Early issues of Fag Rag were produced in the basement office of the Red Book Store—a radical bookstore and meeting place in Cambridge (Boston’s across-the-river neighbor) where the Prison Book Program was also founded by leftists with the mission of supplying incarcerated people with political reading materials. Eventually a specifically gay prison book project emerged from this intersection and moved to the offices of Gay Community News—a progressive national, Boston-based paper which itself included a prison pen pal project and engaged in prison advocacy work.

Gay liberation’s vision for the connection between queer struggles and prison advocacy was not shared by more mainstream gay publications, which increasingly reflected the burgeoning politics of the gay rights movement. Some, such as the Advocate, went so far as to run editorials warning gay men not to correspond with incarcerated people as they might be straight men pretending to be gay to solicit money.

This was reflective of a broader change in the movement. As gay liberation eventually morphed into a more socially conservative gay rights movement—with an emphasis on respectability politics as well as the idea of the consumer-oriented “gay lifestyle”—concerns about incarcerated people became not only less urgent but nonexistent. The success of this mainstreaming is evident to me in my college classrooms. The undergraduates I teach now were all born after 2000; few, if any, have ever seen the Black Panthers’ list of demands, let alone those of gay liberation. If they’ve ever even heard of gay liberation, they don’t realize how distinct it was from the gay rights movement. They are often surprised by the demands on each of the manifestos—and shocked when it becomes clear that, with very few exceptions, none of the demands were ever met. (The U.S. war against Vietnam did end; that is pretty much it.) But they are also intrigued—even moved—that so many of these demands resonate with their own political concerns and actions. This is, in part, because they grew up with Black Lives Matter, #MeToo, and various reproductive justice movements which all prize direct action. But, also, they understand innately that the world of gay rights, or even the broader queer politics they have inherited, does not encompass their broader vision of social justice. (They are obviously too young to have memories of ACT UP and other HIV/AIDS-related direct action radical movements, which would likely also feel kindred to them. For them, HIV has always been a treatable condition.)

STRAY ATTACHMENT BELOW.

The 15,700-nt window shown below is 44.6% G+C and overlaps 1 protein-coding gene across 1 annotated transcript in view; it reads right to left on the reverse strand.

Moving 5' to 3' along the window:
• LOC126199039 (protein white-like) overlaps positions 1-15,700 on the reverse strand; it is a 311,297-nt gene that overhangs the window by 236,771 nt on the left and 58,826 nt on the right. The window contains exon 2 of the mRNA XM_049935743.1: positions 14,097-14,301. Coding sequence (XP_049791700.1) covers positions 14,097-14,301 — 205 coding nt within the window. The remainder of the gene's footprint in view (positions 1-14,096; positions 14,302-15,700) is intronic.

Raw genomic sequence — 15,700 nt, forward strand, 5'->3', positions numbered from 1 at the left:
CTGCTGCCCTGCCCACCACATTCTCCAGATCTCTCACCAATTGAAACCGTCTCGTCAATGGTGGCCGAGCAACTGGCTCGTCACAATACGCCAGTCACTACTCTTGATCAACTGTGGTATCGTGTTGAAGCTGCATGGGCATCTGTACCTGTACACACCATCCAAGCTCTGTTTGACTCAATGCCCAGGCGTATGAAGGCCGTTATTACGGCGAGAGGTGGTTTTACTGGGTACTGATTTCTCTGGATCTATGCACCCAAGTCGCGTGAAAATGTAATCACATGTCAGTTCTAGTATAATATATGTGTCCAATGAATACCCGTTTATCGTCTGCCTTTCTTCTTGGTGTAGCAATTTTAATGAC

The larger question here is not what younger activists do or do not do, but how we all can learn from the past. New, deeper and broader visions of social justice emerge at historical moments in which larger connections can be made—the 1960s and early 1970s is a perfect example. Today may be one of these moments as well. It is for this reason that it is most important to remember the past and what activists believed was possible then.

Image: Matthew Ball/Unsplash